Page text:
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11 pages, 1291 KiB  
Article
Comparative Study on the Stiffness of Poly(lactic acid) Reinforced with Untreated and Bleached Hemp Fibers
by Roberto J. Aguado, Gabriela A. Bastida, Francisco X. Espinach, Joan Llorens, Quim Tarrés, Marc Delgado-Aguilar and Pere Mutjé
Polymers 2023, 15(13), 2960; https://doi.org/10.3390/polym15132960 - 06 Jul 2023
Cited by 1 | Viewed by 1088
Abstract
Composite materials containing natural reinforcement fibers, generally called biocomposites, have attracted the interest of both researchers and manufacturers, but the most environmentally advantageous combinations include a bio-based matrix, as well. With this in mind, a poly(lactic acid) (PLA) matrix was reinforced with natural [...] Read more.
Composite materials containing natural reinforcement fibers, generally called biocomposites, have attracted the interest of both researchers and manufacturers, but the most environmentally advantageous combinations include a bio-based matrix, as well. With this in mind, a poly(lactic acid) (PLA) matrix was reinforced with natural fibers from hemp, both untreated strands (UHSs) and soda-bleached fibers (SBHFs). The preparation of the subsequent fully bio-sourced, discontinuously reinforced composites involved kinetic mixing, intensive single-screw extrusion, milling, and injection molding. Up to a fiber content of 30 wt%, the tensile modulus increased linearly with the volume fraction of the dispersed phase. Differences between SBHFs (up to 7.6 Gpa) and UHSs (up to 6.9 Gpa) were hardly significant (p = 0.1), but SBHF-reinforced composites displayed higher strain at failure. In any case, for the same fiber load (30 wt%), the Young’s modulus of PLA/hemp biocomposites was greater than that of glass fiber (GF)-reinforced polypropylene (5.7 GPa), albeit lower than that of PLA/GF (9.8 GPa). Considering all the measurements, the contribution of each phase was analyzed by applying the Hirsch model and the Tsai-Pagano model. As a concluding remark, although the intrinsic tensile modulus of SBHFs was lower than that of GF, the efficiency of those natural fibers as reinforcement (according to the rule of mixtures) was found to be higher. Full article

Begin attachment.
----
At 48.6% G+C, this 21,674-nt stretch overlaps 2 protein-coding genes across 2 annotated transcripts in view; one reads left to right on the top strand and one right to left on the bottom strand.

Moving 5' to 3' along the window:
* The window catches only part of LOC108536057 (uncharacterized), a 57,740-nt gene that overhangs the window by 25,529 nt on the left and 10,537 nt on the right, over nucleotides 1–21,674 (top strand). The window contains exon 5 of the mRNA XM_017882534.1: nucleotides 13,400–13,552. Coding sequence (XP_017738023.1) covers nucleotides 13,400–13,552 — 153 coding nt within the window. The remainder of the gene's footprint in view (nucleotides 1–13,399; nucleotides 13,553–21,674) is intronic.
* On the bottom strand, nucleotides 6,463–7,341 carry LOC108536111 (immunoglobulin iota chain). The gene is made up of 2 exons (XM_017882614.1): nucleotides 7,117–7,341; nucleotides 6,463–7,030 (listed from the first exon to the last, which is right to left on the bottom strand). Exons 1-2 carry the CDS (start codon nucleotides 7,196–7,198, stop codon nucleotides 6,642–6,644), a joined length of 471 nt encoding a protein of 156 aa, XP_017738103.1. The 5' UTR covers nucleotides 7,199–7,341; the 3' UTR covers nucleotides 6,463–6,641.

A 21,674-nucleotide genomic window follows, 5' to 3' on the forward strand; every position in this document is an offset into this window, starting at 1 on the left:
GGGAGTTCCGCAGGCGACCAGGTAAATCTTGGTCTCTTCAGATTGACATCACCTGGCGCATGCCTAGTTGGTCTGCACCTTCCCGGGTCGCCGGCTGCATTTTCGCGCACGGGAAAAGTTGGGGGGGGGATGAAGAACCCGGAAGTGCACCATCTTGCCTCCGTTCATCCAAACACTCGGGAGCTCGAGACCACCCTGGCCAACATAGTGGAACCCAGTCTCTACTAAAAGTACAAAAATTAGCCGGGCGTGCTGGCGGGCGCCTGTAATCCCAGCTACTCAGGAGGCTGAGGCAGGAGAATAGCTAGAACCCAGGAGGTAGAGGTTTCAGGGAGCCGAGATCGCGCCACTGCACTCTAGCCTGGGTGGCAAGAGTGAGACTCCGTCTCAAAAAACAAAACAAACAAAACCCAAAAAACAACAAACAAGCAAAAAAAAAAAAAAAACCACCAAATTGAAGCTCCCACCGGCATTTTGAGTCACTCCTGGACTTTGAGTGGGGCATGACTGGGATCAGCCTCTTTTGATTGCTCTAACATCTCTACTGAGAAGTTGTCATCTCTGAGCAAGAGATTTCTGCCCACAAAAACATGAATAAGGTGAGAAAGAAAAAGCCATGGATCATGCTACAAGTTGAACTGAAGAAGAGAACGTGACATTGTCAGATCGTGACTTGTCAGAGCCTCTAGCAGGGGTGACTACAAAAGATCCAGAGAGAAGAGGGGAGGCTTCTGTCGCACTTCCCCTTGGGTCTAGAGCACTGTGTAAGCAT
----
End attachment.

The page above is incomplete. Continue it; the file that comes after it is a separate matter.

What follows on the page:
(This article belongs to the Special Issue Advances in Cellulose-Based Polymers and Composites)
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19 pages, 6972 KiB  
Article
Oil Media on Paper: Investigating the Interaction of Cold-Pressed Linseed Oil with Paper Supports with FTIR Analysis
by Penelope Banou, Stamatis Boyatzis, Konstantinos Choulis, Charis Theodorakopoulos and Athena Alexopoulou
Polymers 2023, 15(11), 2567; https://doi.org/10.3390/polym15112567 - 02 Jun 2023
Cited by 1 | Viewed by 1497
Abstract
Previous works of the authors have presented the changes in the optical, mechanical, and chemical properties of the oiled areas of the supports that occur upon ageing due to oil-binder absorption in works of art on paper and printed material. In this framework, [...] Read more.